If we were to switch from algebra / "power" constructions to spaces of invariants, I suppose I would restate my goal as: is there a single group $G$ such that there are twelve group actions on $\mathbb{C}[G]$, the spaces of invariants of which had the dimensions appearing in the twelvefold way, and with the definition of each action clearly showing its relationship with the corresponding (restriction, equivalence). Perhaps $G=(\mathbb{Z}/n\mathbb{Z})^k$ ?

Of course, I will continue to welcome any ideas on the problem as previously stated.

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The tensor, symmetric, and exterior powers of a free vector space over a set can be constructed by applying the free vector space construction to the corresponding sets of functions. Presumably there is some abstract nonsense which justifies this. – Qiaochu Yuan Apr 27 '10 at 17:47
That's certainly true, but just boils down to knowing that the dimensions are what they are. I'm after the (hopefully) abstract nonsense justification :) – Zev Chonoles Apr 27 '10 at 18:53

Let me put it this way: the twelvefold way is kind of like a table of elements. It is a convenient mnemonic to organize pre- 20th century combinatorial objects, which used to assorted. Following the analogy, just because both Oxygen and Gold are on the same list (and people tend to enjoy both), that doesn't mean they have similar physical features. In the same way, binomial coefficients are sometimes related, but often have little in common with integer partitions, and both have many books written about them. The main common feature: both count the number of orbits under the action of $S_n$ on certain combinatorial objects. Thus, from a modern point of view, the "right" way of thinking about them is not to think of them as bases in certain algebras, but as dimensions of invariants under a certain action. Sometimes there is still an explicit algebra (exterior power like you mention for binomial coefficients, or a algebra of symmetric functions where Schur functions corresponding to partitions form a basis), and they are all fundamental, very useful and have been thoroughly studied, but these algebras have also relatively little in common.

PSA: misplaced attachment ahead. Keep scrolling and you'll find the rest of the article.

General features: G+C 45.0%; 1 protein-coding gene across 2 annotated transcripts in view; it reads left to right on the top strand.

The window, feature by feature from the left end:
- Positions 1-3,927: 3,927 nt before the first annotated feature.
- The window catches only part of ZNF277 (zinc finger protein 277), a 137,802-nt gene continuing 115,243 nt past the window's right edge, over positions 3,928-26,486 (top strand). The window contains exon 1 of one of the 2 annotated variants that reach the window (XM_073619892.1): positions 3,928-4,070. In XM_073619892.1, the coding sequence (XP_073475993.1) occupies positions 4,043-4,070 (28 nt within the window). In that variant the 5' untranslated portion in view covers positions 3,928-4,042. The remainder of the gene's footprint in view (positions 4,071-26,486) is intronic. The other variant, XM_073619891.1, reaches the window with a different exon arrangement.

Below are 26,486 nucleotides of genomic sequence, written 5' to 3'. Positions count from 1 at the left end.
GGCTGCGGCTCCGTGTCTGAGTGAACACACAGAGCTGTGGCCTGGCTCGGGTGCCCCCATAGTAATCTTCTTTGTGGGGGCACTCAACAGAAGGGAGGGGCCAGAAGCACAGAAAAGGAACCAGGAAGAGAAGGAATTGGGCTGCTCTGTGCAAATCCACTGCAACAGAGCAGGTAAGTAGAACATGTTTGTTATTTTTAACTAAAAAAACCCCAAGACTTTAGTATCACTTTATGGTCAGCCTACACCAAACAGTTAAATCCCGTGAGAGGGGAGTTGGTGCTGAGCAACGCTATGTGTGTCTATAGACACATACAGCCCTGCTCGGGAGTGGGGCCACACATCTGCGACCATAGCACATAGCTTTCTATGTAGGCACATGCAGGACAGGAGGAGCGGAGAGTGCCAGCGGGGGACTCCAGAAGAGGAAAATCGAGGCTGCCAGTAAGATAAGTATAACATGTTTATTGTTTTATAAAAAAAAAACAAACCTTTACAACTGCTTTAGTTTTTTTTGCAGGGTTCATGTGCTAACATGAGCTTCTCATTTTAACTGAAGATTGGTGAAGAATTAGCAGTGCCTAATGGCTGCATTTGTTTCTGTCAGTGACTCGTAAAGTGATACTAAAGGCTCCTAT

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Hi, Igor. I got the Teterin preprint from a different guy at Steklov. It's pretty good. – Will Jagy Apr 27 '10 at 18:42
Thanks for your answer! So you're not claiming that my hypothesized correspondence between the vector space constructions and the twelvefold way isn't there, but rather pointing out that the 12 elements of the twelvefold way are in fact only loosely connected, and thus we should expect the corresponding algebras to be as well? (just wanted to make sure I understand your analogy correctly) – Zev Chonoles Apr 28 '10 at 4:51
Also: the "modern" approach, using invariants of a group action, sounds intriguing and quite relevant to what I'm thinking about. Could you provide a link and/or some more information about what group action on what set is involved in the "exterior" and "symmetric" cases, for example? – Zev Chonoles Apr 28 '10 at 4:53
@Zev Loosely connected. Right. You put it very well. As for "invariants" - I don't mean much formal or general. For partitions it goes line this: you start with $S_n$. Conjugacy classes correspond to partitions. Consider then $W_n=\Bbb C[S_n]$ as a vector space. There is an action of $S_n$ on $W_n$ by conjugation. The invariants are characters. Frobenius studied them. Almost end of story. In fact, you can make an algebra by multiplying elt's in $W_n$ with those in $W_k$. But induced rep's are very specific to this case, even if in other case other things come up. – Igor Pak Apr 28 '10 at 6:06

Tensor power, exterior power, and symmetric power are example of polynomial functors. The general theory of polynomial functors unifies them combinatorially in terms of Young tableaux, RSK, etc. Tensor power corresponds to the skew shape consisting of $n$ disjoint squares; exterior power to a column of length $n$; and symmetric power to a row of length $n$. A standard reference (though not so user-friendly) is the appendix to Chapter 1 of Macdonald's Symmetric Functions and Hall Polynomials.